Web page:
Debate Sparked on if US Economy is Now in a Recession

The general rule when declaring a recession is two consecutive quarters of decline in economic performance or Gross Domestic Product (GDP).

The US economy has now contracted for two consecutive quarters. However, on Wednesday Jerome Powell, chairman of the Federal Reserve, said “I do not believe that the United States is currently in a recession.”

Although the government says the US economy is not in recession, the metric that has been used so far says otherwise.


  • READ MORE: How to prepare for a recession

The recession of 2022

With the economy already battered by the disruptions caused by the pandemic, fears of a recession are upon us. Gross domestic product fell at an annualized rate of 0.9 percent after a 1.6 percent decline in the first three months of the year, the Bureau of Economic Analysis said Thursday.

The US is currently facing near-record inflation and high gas prices, with more and more Americans finding themselves with less purchasing power as prices continue to rise. Over the past 12 months, inflation rose to 9.1% according to the Bureau of Labor Statistics.

The Biden administration maintains that it can avoid a recession

However, the government argues that other factors indicate that the economy is not in recession despite the economy contracting. He points out that unemployment remains at a historic low of 3.6% in June for the fourth consecutive month. This as the US created around 2.7 million new jobs in the first half of 2022 and another million in the second quarter. Also, gas prices are in their sixth week of decline as recent interest rate hikes will keep inflation at a four-decade high under control.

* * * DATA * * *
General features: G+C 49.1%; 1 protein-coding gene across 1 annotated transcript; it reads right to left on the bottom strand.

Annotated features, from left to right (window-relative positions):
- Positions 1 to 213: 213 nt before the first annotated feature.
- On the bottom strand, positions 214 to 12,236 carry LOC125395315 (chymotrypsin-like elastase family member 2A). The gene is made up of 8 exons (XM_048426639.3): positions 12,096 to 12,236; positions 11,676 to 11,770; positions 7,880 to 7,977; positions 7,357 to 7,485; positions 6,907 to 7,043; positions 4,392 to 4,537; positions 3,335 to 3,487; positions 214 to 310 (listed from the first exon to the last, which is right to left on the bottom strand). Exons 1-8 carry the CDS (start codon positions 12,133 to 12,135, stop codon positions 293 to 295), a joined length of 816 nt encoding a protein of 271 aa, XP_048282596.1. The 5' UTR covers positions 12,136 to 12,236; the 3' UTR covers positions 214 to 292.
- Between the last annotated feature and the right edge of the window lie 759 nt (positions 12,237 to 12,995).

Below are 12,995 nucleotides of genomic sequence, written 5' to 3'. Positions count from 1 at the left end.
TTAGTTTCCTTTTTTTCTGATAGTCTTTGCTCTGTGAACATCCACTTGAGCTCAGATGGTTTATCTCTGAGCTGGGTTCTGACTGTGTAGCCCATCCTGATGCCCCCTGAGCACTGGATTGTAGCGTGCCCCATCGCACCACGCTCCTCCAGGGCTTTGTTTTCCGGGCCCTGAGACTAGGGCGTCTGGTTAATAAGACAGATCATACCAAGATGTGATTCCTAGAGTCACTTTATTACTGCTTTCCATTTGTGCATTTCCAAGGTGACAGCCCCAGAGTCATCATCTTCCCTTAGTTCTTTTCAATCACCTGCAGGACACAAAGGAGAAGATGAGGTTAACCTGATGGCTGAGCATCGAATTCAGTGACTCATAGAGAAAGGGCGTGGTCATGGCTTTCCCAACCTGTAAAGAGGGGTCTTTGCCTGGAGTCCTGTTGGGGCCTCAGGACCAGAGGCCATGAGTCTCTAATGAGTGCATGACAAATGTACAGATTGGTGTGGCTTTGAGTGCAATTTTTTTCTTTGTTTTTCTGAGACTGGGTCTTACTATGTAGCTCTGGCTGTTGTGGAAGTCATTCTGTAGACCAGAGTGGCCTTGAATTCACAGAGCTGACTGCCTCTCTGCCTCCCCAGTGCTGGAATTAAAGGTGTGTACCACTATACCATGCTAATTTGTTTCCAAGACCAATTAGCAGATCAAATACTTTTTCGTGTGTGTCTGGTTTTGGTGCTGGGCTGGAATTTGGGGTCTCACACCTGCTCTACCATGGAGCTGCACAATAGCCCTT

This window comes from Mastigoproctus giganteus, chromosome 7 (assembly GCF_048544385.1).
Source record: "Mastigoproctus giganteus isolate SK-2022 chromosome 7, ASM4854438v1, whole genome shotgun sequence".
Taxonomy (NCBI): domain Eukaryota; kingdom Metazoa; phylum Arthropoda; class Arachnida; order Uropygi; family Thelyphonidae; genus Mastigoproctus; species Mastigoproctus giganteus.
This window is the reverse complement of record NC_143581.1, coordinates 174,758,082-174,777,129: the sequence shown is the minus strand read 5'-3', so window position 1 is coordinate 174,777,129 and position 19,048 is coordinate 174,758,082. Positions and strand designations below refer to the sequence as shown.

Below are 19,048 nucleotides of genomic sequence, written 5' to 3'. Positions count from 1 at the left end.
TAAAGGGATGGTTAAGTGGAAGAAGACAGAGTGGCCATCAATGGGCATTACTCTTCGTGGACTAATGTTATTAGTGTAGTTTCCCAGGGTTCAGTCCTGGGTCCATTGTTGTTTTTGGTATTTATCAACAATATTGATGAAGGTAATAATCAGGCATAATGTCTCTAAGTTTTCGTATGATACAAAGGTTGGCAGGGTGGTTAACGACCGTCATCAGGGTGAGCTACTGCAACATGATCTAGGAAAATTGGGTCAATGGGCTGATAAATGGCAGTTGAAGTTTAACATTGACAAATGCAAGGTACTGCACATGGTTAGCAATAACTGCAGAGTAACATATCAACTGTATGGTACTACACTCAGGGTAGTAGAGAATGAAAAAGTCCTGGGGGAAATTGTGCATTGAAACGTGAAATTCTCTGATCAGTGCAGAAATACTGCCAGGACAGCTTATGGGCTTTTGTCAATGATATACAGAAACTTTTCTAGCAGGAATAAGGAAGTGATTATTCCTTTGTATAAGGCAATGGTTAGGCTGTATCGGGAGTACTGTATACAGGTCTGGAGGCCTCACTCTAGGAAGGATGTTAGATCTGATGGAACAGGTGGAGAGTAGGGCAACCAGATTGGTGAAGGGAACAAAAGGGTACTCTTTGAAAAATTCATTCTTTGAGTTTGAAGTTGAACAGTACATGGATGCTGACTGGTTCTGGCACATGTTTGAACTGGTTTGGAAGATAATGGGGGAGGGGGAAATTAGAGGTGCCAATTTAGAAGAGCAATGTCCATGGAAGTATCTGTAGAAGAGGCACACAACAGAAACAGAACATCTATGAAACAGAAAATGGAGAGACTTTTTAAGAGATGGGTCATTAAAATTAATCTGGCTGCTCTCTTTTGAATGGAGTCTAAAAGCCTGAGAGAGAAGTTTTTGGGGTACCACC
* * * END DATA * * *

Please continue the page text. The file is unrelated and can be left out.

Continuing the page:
Despite the speculation, recessions are difficult to predict and even more difficult to assess their magnitude. Some could be short-lived, while others may last longer, it is best for businesses to prepare for any outcome as booms and busts are natural cycles in any economy.

The Federal Reserve adjusts interest rates to control inflation

As inflation continued to rise to record levels, the Federal Reserve was forced to raise interest rates for a second time by another 0.75% on Wednesday, July 27. rates from zero to nearly 2.5, a move not attempted since the 1980s.

By raising interest rates, the Federal Reserve hopes to discourage borrowing and encourage saving, thereby reducing the amount of money in circulation. This, in turn, will reduce the demand for goods and services and reduce inflation.

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This article, “Debate Sparked on if US Economy is Now in a Recession” was first published on Small Business Trends

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